Congress is a noble institution dedicated to consider oversight and implementation of laws created on behalf of we the people. Though lately given to partisan squabbles, Congress means to “come together.” Apart from the voting and speaking seen daily on the floor of each chamber, and the relentless constituent services provided in state offices, the most substantive work done in each two-year session takes place in the influential committees to which each new member is assigned by his or her respective political parties. 

Although they came relatively late to the floor, beginning with Jeanette Rankin in 1917, women leaders have been repeatedly elected into the most exclusive club in politics. 

Rankin, a Montana Republican, served two years and then waited patiently 22 years until she was again elected.

In January, the Senate will have 20 female members — the highest number of women senators to ever sit in the same session. Just writing that sentence makes my heart dance. There are only 100 slots to go around (at least until Texas succeeds in seceding), and though 20 percent sounds small proportionately, to women who are historically patient, it still feels like real progress.   

For over 300 years, the senatorial upper chamber  (a.k.a the world’s greatest deliberative body) has been more decorous and decorated in American government, but, because congressmen vastly outnumber their friends with flags on the other side of the U.S. Capitol, the legislative lower body is actually the stronger sibling in our bicameral system of democracy.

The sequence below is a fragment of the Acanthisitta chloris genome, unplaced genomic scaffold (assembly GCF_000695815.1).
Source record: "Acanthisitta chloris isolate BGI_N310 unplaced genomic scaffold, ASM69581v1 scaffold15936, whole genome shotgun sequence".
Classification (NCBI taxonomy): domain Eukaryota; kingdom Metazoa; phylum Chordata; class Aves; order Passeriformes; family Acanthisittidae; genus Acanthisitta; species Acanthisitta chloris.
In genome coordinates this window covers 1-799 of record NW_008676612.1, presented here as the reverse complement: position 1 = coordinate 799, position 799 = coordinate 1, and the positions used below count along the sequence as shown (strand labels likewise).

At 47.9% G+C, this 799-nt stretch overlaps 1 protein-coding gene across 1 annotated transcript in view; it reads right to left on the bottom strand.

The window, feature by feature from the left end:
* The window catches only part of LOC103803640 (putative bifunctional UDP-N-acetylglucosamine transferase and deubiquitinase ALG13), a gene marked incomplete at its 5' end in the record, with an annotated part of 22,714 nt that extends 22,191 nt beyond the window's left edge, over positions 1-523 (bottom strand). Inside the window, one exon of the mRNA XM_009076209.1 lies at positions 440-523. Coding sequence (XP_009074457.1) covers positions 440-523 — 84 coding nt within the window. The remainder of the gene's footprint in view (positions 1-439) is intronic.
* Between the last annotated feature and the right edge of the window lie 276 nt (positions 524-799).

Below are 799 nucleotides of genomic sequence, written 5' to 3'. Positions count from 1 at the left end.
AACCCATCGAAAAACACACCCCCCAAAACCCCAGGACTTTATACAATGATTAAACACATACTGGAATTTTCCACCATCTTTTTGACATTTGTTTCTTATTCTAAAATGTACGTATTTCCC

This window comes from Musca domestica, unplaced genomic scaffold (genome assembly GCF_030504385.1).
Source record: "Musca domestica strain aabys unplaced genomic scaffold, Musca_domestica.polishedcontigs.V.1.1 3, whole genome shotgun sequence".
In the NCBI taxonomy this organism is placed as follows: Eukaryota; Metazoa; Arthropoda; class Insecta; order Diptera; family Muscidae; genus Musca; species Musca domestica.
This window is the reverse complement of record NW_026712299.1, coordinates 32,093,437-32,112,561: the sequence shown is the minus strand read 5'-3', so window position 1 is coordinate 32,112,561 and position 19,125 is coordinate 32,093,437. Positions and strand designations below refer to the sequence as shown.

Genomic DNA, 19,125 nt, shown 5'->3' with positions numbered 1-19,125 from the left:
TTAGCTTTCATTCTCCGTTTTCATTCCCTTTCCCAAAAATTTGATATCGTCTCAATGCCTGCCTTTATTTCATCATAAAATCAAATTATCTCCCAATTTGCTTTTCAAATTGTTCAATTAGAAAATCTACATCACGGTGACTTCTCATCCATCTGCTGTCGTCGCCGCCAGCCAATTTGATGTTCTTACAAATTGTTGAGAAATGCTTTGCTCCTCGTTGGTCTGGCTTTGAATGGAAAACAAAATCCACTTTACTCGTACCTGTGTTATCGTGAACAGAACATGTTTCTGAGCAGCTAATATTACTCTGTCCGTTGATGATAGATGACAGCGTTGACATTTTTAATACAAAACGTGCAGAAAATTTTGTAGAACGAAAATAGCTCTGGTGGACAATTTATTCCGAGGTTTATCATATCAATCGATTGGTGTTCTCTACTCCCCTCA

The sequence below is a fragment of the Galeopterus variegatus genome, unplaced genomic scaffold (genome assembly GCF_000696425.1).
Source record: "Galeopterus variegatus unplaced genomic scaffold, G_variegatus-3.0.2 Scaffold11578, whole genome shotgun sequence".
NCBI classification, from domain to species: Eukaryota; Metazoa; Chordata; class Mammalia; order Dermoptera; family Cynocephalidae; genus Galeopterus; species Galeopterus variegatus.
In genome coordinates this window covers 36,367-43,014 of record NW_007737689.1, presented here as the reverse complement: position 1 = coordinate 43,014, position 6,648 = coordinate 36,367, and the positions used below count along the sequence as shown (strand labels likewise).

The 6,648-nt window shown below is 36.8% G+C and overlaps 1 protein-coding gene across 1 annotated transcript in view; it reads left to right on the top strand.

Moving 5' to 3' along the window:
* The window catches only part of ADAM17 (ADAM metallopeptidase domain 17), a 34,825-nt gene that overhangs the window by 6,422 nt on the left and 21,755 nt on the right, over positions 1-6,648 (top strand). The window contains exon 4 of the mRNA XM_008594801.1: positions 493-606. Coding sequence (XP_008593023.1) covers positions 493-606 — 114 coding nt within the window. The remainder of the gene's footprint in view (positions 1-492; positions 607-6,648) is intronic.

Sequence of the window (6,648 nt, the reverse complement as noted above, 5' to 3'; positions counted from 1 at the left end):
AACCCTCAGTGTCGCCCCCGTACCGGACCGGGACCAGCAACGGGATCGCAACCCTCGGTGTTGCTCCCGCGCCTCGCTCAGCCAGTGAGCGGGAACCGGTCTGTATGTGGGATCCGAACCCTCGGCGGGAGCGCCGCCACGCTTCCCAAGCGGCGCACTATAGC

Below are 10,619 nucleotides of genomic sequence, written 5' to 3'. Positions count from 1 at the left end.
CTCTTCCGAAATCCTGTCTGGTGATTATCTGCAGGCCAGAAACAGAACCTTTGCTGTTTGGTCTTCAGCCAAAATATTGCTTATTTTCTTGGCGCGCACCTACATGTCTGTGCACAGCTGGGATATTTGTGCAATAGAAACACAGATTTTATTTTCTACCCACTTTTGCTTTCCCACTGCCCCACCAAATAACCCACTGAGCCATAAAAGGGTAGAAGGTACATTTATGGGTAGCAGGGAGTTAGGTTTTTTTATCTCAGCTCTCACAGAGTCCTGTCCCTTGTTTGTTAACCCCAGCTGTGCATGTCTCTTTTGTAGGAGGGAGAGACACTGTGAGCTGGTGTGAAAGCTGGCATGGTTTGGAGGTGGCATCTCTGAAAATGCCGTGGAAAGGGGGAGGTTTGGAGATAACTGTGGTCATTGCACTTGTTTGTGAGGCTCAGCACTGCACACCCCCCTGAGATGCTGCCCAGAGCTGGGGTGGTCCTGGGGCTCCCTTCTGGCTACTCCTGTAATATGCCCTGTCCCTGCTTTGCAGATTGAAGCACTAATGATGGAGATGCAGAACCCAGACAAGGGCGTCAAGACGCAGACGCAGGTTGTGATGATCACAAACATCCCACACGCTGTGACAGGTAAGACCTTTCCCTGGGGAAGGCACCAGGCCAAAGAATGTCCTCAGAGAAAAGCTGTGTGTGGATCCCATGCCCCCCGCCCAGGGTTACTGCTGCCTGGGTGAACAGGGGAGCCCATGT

The House of Representatives, made up of one delegate for every voting district in the country, has 435 seats. Despite the fact that two-thirdsof them are white males, a record 78 congresswomen (roughly 17 percent) are currently slated for swearing in to the 113th Congress — twice as many Democrats as Republicans. (The ratio might fluctuate slightly between elections — one seat held by a reelected male member has already vacated and could likely be filled by a woman.)

Just getting elected to a woman’s place in the House used to be quite a feat, but in the last decade we’ve seen more and more wondrous women from both parties promoted to positions of power. The Democrats have even had a woman Speaker of the House.

The party with the most members in Congress does not just get the Speaker chair, however, it also runs 100 percent of the powerful congressional committees. In the Senate, gavels will again be leveled by several well-manicured Democrats answering to ‘Madam Chairwoman’ (The majority leader has not yet announced the new assignments, but keep an eye on Dianne Feinstein, Patty Murray, Barbara Boxer and Mary Landrieu). 

Disappointingly, progress took a holiday across the Capitol lawn. Despite over 20 female legislators to select from, and a hearty respect for tokenism in the wake of losses in women’s votes, the GOP leadership assigned every single significant gavel to legislators who had a Y chromosome. The only two chairmanships left to assign are the politically thankless House Ethics Committee chair and the administratively unrewarding House Administration Committee gavel. 

Jeanette Rankin might tell her successful successors to have patience but I’m pretty sure GOP women voters are losing theirs.